Africa Policy Feb00 (updated Oct00)

Fighting disease & poverty in developing countries!

Aid to developing countries has failed in eradicating poverty, disease and social deprivation, particularly in sub-Saharan Africa. People in these countries are poorer today than they were 30 or 40 years ago when their countries secured political independence. They have acquired the flag of freedom but lost on opportunity to work, to access basic social services and to improve their living standards.

Why have we failed to help the poor?

We neglected to promote rural development based on devolution, democracy, good governance, private enterprise, law & order, transfer of technology and self-reliance. Much of the aid, including from the EU, has been wasted in prestige projects in urban areas. The majority of people live in rural areas without access to clean water, electricity, transportation, education and health facilities. They have no stake in their village economy   no land, no home, no access to public services, no legal aid and no democratic voice in local government. Therefore, they do not feel obliged to fight corruption and uphold democracy. Such conditions breed discontent and precipitate internal conflict leading to social unrest and civil war. No wonder such people are easily recruited by gang and rebel leaders to fight, exploit, loot and rape. Corrupt governments of poor countries waste obscene sums of money on weapons of war whilst their people starve to death. Sadly, some of our governments supply the weapons and facilitate illegal trade to finance such purchases. We see the tragic consequences genocide, burnt villages, starvation and misery in refugee camps all over Africa!

How can the EU really help to fight poverty and disease so that these people can be self-reliant, defend their freedom and regain their self-esteem?

Democracy and civil society can only take root in rural areas, villages and towns it cannot trickle from a Presidential Palace! The EU must:-  

Encourage the transfer of technology to promote small and medium sized enterprises in rural areas to exploit natural resources to produce, harvest, store, process, pack and market products both in the domestic and export markets.

Finance development of infrastructure to ensure road, rail and air access to allow free movement of goods and services from rural to urban areas.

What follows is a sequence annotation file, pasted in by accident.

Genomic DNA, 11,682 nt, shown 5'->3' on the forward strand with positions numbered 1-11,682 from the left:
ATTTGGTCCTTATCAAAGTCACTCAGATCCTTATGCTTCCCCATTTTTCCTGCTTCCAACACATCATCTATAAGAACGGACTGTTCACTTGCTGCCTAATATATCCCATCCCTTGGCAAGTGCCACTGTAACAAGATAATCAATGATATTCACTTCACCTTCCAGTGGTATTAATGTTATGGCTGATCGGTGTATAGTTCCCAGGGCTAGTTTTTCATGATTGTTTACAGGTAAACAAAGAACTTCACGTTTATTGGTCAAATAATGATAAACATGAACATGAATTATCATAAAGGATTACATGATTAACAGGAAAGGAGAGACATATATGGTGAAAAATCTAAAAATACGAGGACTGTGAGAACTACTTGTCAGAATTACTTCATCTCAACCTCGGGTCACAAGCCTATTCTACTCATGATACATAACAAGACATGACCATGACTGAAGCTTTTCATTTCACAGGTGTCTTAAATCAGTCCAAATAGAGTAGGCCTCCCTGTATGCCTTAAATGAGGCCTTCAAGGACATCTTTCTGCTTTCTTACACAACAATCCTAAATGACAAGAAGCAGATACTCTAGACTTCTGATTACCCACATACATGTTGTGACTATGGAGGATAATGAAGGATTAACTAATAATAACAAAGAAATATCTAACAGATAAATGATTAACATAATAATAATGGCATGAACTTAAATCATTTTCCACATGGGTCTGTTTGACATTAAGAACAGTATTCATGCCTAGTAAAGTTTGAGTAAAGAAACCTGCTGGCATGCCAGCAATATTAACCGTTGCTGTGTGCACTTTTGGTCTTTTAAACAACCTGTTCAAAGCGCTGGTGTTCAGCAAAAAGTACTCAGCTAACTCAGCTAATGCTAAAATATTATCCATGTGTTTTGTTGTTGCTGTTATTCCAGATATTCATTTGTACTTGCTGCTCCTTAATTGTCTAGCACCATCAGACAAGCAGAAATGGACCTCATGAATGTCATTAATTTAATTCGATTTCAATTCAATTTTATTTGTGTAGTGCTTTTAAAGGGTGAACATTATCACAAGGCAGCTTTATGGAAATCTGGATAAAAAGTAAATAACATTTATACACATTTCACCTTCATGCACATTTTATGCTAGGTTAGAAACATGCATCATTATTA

Establish education, vocational/technical training and health facilities using radio, TV, Information Technology and mobile units (schools, libraries, medical analytical laboratories, mother & child clinics, immunization services).

Finance legal aid centres in rural areas (e.g. in Haiti) to enable citizens to secure title deeds for their land, resolve civil disputes and challenge corrupt practices of local government.

Persuade developing countries to apply favourable fiscal measures to promote investment and residency in rural areas to help rural development and prevent young people migrating to the cities.

Establish a league table for efficient use of development aid for all developing countries so that each beneficiary country can be rated on its ability to utilise financial and technical assistance in accordance with the EU blueprint for aid.

   Plan of Action for the EU Development Assistance:-  

         Divide Africa into 5 geographic Regions:-

Horn of Africa (Eritrea, Ethiopia, Djibouti, Somalia & Sudan)

East Africa & the Lake Region (Kenya, Uganda, Tanzania, Rwanda, Burundi)

Central Africa (Congo, Angola, Mozambique, Zambia, Zimbabwe, Madagascar, Comoros, Seychelles & Mauritius)

West Africa (Anglophone & Francophone)

South Africa (South Africa, Namibia, Lesotho, Botswana)


        Establish Regional Councils for each Region:-

There should be 2 Parliamentarians from each developing country in the Regional Council. There should be a matching number of EU Parliamentarians. The EU Parliamentarians would be invited to express preference for specialisation in a country within the Region. The Chairmanship and Rapporteurship should alternate each calendar year between the ACP and the EU.

These Regional Councils would meet once a year in a country of the Region chosen by the ACP countries in the Region with change of venue each year. The Council would observe, analyse and assess in detail development projects financed by the EU. Its Report will be published and circulated to the ACP:EU Joint Parliamentary Assembly, the European Commission and the appropriate European Parliament Committees.

These Councils would enable MEPs to offer expertise directly to developing countries. They will have an opportunity to exchange views with ACP Parliamentarians and Government Ministers as well as the EU Delegations in respective countries of the Region. MEPs will also be able to assess directly the implementation of EU projects in the beneficiary countries.


Most of these recommendations have been incorporated in the COTONU AGREEMENT between the EU and the ACP countries. This is a significant Conservative contribution to reforming the development assistance policy of the EU.